Wildsight, locals weigh in on proposed tenure from Retallack and Lower Kootenay Band

Wildsight, locals weigh in on proposed tenure from Retallack and Lower Kootenay Band

The proposal is for an adventure tourism tenure in 71,000 hectares of the Purcell Mountains.

Retallack and the Lower Kootenay Band (yaqan nu?kiy) are requesting a Licence of Occupation for a 45-year term in the Purcell Mountains, an operating area of 71,000 hectares, for the purpose of conducting various guided adventure tourism activities on Crown land year-round. The proposed location is on the east side of Kootenay Lake, south of the Purcell Wilderness Conservancy.

The yaqan nu?kiy is one of six bands that make up the Ktunaxa Nation. Historically and since time immemorial, the yaqan nu?kiy were the original inhabitants of the Lower Kootenay area.

Read More: Lower Kootenay Band and Retallack Partner to propose innovative adventure tourism tenure.

Retallack is based in Nelson, BC and provides backcountry catskiing, snowboarding, and mountain biking adventures in the Selkirk Mountains. They also operate an 11,000-square-foot lodge north of Nelson.

The proposed multiple use tenure area consists of two operating zones: the ‘West Purcell Zone’ (11,829 hectares) and the ‘South Purcell Zone’ (59,163 hectares). Both zones will be used in the winter for heliskiing, ski touring, snowshoeing, dogsledding, mountaineering and filming. In the summer, they will be used for mountain biking, helibiking, hiking, helihiking, mountaineering/climbing, horseback riding and filming.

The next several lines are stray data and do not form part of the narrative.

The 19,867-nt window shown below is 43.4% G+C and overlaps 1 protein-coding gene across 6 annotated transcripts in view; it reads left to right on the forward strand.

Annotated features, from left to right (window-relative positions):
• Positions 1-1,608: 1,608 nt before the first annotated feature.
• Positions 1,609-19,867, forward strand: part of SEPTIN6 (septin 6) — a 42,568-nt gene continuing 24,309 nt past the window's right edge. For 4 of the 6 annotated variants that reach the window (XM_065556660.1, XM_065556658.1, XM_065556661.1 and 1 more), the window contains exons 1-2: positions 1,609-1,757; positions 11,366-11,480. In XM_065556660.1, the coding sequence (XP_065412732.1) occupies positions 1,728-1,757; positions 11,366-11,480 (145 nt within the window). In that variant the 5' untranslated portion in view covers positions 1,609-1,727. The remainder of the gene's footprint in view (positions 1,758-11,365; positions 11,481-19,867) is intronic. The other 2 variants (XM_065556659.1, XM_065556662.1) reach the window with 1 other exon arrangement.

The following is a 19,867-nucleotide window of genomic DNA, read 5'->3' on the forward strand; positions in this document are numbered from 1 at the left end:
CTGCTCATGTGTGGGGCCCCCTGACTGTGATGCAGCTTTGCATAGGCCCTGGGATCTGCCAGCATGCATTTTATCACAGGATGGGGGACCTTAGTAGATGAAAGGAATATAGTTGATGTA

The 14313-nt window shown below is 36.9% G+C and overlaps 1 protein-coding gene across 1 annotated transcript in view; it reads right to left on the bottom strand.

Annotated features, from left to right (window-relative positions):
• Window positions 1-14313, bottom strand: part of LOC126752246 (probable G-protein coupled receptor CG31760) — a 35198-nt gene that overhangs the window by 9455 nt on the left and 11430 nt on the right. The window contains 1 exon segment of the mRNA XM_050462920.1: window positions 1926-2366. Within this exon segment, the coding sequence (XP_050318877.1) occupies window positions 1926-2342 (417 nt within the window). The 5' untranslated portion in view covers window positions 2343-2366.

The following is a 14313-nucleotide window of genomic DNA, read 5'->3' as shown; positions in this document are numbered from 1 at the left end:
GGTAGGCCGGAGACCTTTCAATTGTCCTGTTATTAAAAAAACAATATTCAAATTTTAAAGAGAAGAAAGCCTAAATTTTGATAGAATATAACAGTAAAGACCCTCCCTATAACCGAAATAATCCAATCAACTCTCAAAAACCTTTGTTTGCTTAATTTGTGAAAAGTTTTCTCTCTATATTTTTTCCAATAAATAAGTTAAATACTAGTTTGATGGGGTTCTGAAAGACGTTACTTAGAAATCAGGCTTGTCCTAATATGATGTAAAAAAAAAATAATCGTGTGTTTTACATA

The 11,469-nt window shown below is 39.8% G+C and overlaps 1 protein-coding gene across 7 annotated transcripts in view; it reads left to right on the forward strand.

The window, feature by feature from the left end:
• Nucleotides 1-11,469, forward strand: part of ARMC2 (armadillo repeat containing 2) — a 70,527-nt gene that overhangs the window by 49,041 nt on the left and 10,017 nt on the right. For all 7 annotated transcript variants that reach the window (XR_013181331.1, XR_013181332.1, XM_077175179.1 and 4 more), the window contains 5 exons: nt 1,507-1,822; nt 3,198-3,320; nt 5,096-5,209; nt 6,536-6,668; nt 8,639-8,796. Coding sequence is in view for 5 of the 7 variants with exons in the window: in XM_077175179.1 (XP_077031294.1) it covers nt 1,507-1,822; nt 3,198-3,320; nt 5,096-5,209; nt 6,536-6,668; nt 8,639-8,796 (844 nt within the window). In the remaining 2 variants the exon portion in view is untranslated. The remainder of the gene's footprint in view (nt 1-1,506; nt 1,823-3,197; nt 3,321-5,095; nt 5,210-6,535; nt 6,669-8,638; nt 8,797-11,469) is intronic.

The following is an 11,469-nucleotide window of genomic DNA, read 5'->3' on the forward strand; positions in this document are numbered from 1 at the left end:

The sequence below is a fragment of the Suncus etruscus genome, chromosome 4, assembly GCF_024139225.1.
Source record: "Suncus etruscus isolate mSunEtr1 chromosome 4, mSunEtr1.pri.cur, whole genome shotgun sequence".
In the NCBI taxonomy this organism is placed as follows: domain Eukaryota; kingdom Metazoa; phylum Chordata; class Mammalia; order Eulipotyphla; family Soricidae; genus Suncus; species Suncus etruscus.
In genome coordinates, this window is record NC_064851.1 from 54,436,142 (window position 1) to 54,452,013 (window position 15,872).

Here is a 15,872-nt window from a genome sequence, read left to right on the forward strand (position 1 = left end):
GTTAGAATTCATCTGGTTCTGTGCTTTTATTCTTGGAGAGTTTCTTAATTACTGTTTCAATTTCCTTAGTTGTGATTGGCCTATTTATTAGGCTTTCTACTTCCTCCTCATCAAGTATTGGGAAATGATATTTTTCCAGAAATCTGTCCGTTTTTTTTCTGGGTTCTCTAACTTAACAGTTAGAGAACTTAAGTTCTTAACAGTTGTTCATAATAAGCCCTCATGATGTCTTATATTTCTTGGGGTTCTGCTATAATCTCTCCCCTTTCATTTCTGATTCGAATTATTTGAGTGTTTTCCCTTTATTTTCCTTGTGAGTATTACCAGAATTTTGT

Both zones will be accessed via a combination of air (helicopter) and ground staging areas near Retallak, Ainsworth, Riondel, Kimberley, Crawford Bay, and Gray Creek.

“It is important to note that the operating zones being proposed have been chosen due to their limited public access and use. In addition, none of the proposed areas are within currently restricted caribou habitat,” states the Management Plan.

Kimberley Resident Josh Cormack reached out to the Bulletin, as he is an avid backcountry user who says this proposal could affect many like himself.

“This could interfere with everyone who enjoys the St. Mary’s Valley,” said Cormack. “I’m not opposed to development, and this kind of proposal, however Retallack says that in the future they hope to have ten helicopter trips per day, which will absolutely affect recreational users as well as the ecosystem in that area.”

Retallack says that future plans include the construction of a luxury lodge and spa overlooking Kootenay Lake on lands transferred to the Lower Kootenay Band.

The Management Plan is a very detailed proposal that outlines Retallack and yaqan nu?kiy’s plans including proposed area maps, safety procedures, construction, wildlife population, environmental impacts, First Nations territory, public use and more. For a copy of the plan visit the BC Government website (https://arfd.gov.bc.ca/ApplicationPosting/viewpost.jsp?PostID=54966).

As mentioned, part of the plan covers wildlife population and environmental impacts, including a statement that no legal old growth management areas currently overlap the proposed operating zones.

Eddie Petryshen, Conservation Coordinator for Wildsight says that if the tenure is granted, it could have a huge affect on the wildlife population, wilderness, and quiet recreation value in the Purcells.